Today, we are publishing the internal affairs file for Trooper Kenneth Harold of the Massachusetts State Police. The internal affairs file, which was obtained by The Bay State Examiner earlier this year by making a public records request, shows that Harold has been the subject of two internal investigations. You can view the file here (divided into five parts):
- First investigation (2007):
You may remember Kenneth Harold from a video we published earlier this year. Harold is the state trooper who stopped Maya of The Bay State Examiner and threatened to steal her camera when she video-recorded the stop.
The first investigation in Harold's file is from 2007 and was initiated to address "numerous discrepancies in [Harold's] attendance calendar regarding military leave, sick leave and paid details worked." Harold was exonerated of an allegation that he worked paid details while on military leave, but allegations that he worked details while on sick leave, overlapped details with his regular work hours, and failed to properly document his work hours were all sustained.
The second investigation was opened in 2011 and dealt with an allegation that Harold assaulted a firefighter during the power outages after Hurricane Irene. The records indicate that Harold and a firefighter, both of whom were off-duty and out of uniform at the time, saw a downed power line at neighbor's house and stopped to help. Harold took exception to the man, who he did not realize was a firefighter, being there and some sort of confrontation occurred. Based on several witness interviews, the State Police did not sustain the complaint, but did not completely exonerate Harold.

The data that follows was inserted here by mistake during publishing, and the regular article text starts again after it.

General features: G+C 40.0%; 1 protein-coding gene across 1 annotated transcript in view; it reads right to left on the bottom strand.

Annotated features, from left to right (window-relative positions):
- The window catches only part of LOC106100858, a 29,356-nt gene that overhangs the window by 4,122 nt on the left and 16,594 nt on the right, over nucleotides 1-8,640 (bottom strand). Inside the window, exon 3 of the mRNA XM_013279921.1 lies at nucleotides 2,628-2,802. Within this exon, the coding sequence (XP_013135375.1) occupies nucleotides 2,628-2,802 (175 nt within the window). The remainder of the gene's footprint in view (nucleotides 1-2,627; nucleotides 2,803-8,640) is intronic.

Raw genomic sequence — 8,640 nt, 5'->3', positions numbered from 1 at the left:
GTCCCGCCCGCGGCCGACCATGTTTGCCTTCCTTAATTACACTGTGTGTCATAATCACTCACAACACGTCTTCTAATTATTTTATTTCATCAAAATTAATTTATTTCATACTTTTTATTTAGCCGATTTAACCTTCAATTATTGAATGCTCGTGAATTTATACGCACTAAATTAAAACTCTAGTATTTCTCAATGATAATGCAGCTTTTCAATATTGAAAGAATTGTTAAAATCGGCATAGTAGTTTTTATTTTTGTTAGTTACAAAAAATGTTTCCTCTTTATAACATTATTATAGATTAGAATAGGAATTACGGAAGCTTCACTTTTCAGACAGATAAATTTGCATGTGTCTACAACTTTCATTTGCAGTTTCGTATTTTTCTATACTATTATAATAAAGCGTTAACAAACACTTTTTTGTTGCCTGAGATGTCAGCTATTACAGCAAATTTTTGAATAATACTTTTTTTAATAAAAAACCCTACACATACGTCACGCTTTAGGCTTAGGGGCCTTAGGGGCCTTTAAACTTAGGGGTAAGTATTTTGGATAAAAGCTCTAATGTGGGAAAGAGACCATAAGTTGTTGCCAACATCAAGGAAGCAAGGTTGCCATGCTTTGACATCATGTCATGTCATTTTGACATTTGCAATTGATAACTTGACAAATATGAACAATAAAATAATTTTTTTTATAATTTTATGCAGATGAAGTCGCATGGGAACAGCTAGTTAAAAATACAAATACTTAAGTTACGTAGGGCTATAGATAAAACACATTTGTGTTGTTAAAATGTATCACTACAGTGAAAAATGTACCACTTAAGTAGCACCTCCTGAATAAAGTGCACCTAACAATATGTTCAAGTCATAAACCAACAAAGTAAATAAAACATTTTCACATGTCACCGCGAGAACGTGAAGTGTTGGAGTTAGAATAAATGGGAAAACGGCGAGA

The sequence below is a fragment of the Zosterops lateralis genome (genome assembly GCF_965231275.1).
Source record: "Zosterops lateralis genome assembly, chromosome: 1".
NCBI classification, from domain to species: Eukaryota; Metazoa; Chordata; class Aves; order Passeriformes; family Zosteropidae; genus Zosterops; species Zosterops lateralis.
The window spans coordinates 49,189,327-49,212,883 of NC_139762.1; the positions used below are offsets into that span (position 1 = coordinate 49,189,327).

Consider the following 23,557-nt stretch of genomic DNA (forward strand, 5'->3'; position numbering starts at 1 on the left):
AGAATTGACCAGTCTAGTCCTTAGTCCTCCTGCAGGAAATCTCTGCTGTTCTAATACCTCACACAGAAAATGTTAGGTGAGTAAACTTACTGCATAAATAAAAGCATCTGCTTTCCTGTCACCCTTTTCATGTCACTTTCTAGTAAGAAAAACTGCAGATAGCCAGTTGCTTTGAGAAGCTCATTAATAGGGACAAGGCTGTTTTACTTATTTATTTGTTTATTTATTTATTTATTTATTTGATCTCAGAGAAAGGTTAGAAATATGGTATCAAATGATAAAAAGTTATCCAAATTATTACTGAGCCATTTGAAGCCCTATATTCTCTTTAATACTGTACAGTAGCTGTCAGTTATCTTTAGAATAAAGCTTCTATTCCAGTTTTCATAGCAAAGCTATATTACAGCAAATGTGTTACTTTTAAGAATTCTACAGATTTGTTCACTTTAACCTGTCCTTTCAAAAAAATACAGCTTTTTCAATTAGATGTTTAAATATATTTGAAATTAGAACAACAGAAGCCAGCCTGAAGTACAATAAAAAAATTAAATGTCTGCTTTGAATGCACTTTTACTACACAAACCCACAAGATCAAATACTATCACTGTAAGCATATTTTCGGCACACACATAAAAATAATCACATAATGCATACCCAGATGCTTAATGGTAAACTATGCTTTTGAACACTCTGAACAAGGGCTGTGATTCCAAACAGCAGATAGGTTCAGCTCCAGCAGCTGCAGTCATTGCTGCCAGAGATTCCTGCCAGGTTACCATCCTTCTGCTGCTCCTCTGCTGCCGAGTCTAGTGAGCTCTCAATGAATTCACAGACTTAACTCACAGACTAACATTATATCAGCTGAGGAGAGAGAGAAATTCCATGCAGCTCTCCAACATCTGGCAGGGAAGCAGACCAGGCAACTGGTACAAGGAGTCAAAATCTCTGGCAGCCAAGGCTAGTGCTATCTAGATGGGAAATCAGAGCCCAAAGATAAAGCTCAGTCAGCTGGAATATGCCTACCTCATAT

If you look through the reports, you will see a lot of black ink. Reports that summarize or quote from interviews with witnesses tend to look like this, with most of the information removed:
The transcripts of witness interviews are blacked out entirely, including the interviews with Harold:
The State Police even went so far as to redact the Qs and As (which show whether the interviewer or subject is speaking) from many of the pages.
The State Police said that they blacked out all this information to protect the privacy of the witnesses who might not be willing to come forward if their identities were made public, however, it is clear the redactions go well beyond names, addresses, telephone numbers, and other personally identifying information. It's simply not plausible that every single word in every one of the witness interviews could be used to personally identify citizen witnesses, especially since the first investigation did not even involve any citizen witnesses.
As I pointed out in another recent story, these extensive redactions are problematic because the way investigators interview witnesses during police misconduct investigations demonstrates whether or not they take the investigations seriously. In some cases, the investigators ask the police easy questions but grill the complainants and try to undermine their credibility.
I did not challenge the extensive redactions at the time we received Harold's file and the 90-day administrative appeal period has since passed, however, in the future, I plan to appeal all attempts by the State Police to redact entire witness statements.
We hope to get more misconduct-related information released by the State Police in the future.